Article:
US investment firm Kennedy Wilson seeks Shelbourne Hotel loans for €111m

Beverly Hills firm hints at asset flotation

Kennedy Wilson

Holdings, the Californian investment firm, has said it is close to taking control of the historic

Shelbourne Hotel

in Dublin and hinted that it may put some of its Irish property assets into a publicly listed vehicle.


The Beverly Hills firm said in a January 6th filing with the US Securities and Exchange Commission that it had signed a contract for the “potential purchase” of notes secured by the Shelbourne Hotel property in Dublin for a price of approximately $152 million (€111 million).

Anglo Irish Bank, later renamed Irish Bank Resolution Corporation (IBRC), and Bank of Ireland initially leant €103 million each to a consortium of Irish businessman to buy the hotel in 2004 and refurbish it. The group was led by builder Bernard McNamara, now a bankrupt, as well as John Sweeney, Bernard Doyle, Jerry O'Reilly and David Courtney.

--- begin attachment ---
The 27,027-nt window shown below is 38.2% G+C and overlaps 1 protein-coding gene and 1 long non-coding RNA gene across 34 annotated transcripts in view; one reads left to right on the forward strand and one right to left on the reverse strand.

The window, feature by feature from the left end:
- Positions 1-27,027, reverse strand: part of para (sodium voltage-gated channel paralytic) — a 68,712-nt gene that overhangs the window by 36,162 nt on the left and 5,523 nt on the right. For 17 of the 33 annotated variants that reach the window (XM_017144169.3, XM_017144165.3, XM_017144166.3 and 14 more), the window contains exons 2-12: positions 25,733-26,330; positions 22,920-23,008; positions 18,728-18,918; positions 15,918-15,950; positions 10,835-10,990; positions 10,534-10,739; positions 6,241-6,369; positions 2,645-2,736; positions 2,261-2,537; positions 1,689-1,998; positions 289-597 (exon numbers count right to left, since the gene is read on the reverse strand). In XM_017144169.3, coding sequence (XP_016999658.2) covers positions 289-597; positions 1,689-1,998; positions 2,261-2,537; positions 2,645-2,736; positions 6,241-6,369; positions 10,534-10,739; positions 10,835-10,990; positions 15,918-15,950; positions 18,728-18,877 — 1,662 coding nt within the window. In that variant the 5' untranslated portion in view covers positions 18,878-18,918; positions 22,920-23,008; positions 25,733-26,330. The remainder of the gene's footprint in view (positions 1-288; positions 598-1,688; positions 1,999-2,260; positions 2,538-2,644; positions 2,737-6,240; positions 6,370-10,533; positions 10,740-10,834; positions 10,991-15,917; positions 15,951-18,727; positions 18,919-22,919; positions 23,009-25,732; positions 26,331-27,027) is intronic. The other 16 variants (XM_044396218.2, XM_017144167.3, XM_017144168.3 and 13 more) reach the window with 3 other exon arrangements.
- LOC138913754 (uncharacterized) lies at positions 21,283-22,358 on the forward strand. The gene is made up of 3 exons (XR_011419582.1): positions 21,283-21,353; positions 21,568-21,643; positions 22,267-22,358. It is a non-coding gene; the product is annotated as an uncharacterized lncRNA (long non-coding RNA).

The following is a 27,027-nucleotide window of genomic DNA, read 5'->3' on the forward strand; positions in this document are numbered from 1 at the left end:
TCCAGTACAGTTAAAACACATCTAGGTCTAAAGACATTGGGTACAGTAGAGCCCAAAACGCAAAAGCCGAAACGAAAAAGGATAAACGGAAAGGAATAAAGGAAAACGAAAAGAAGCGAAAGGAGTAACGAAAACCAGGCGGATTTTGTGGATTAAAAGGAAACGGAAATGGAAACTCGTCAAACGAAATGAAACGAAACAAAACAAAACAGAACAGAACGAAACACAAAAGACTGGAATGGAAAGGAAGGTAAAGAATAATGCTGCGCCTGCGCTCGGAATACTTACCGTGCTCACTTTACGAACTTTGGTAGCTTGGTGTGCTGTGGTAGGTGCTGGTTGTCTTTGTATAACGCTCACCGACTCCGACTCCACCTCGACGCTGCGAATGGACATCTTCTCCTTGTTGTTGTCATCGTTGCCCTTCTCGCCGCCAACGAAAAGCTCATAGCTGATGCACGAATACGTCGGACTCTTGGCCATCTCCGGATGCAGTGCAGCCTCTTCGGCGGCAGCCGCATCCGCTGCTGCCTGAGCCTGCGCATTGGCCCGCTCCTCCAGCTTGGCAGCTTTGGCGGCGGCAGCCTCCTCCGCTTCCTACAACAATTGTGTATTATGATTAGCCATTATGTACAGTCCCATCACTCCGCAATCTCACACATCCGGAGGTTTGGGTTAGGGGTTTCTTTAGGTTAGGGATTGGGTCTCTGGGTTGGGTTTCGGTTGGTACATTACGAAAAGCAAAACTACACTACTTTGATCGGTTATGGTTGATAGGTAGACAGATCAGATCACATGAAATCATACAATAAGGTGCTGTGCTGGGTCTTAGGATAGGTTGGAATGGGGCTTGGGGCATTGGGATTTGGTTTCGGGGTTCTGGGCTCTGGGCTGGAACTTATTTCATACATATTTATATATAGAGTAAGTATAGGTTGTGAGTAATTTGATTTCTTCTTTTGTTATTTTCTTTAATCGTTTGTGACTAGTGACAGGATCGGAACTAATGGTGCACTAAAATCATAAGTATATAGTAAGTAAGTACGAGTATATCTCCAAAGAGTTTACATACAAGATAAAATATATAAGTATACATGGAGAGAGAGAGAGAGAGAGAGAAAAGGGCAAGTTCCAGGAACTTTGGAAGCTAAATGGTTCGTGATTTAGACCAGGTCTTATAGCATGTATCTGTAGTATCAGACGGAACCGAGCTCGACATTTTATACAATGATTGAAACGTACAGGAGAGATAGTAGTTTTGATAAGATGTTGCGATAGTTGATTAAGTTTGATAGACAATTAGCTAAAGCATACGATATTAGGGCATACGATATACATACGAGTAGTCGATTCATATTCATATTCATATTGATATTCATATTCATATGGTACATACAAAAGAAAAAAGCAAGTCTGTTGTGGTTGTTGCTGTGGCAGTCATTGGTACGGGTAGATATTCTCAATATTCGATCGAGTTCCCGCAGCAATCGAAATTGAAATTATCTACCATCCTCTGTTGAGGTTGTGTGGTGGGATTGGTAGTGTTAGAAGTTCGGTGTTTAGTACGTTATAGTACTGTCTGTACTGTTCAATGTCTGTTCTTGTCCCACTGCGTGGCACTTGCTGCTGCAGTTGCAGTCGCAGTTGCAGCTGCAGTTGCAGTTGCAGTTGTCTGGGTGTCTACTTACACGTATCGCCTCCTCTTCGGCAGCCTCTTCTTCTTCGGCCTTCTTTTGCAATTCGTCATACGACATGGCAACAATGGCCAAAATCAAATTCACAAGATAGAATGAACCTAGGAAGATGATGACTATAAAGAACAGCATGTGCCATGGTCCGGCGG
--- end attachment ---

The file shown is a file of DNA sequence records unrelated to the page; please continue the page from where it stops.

Shelbourne Hotel Holdings Ltd, which owns the hotel, had total debts of €289 million at the end of 2011, including trading losses and borrowings associated with acquiring a luxury apartment in New York.

Kennedy Wilson said it anticipated financing the purchase of the Shelbourne through a mixture of its own cash, debt and "potentially in part with third-party equity".

The Shelbourne hosted US first lady Michelle Obama and her daughters during their stay in Dublin last year.

Kennedy Wilson said in its SEC filing that it had acquired 300,000 sq ft of commercial properties in Ireland since September 30th, 2013, during a period when the company spent $700 million on property deals in Europe and the US.

In a note, Kennedy Wilson also hinted at its future plans for its purchases. "We are currently considering potential capital-raising opportunities in Europe, which may include transactions through a publicly listed vehicle, private funds or separate accounts," it said.

It said it may invest between $100 million and $150 million of its own funds in any such vehicle. “Any such vehicle could also potentially be given priority access to deals sourced by us in Europe, which could limit our ability to make future investments in Europe other than through such vehicle,” it added. “There can be no assurances that we will complete any such transactions or make any such investment.”

Kennedy Wilson declined to comment beyond its SEC filing. (Additional reporting Bloomberg)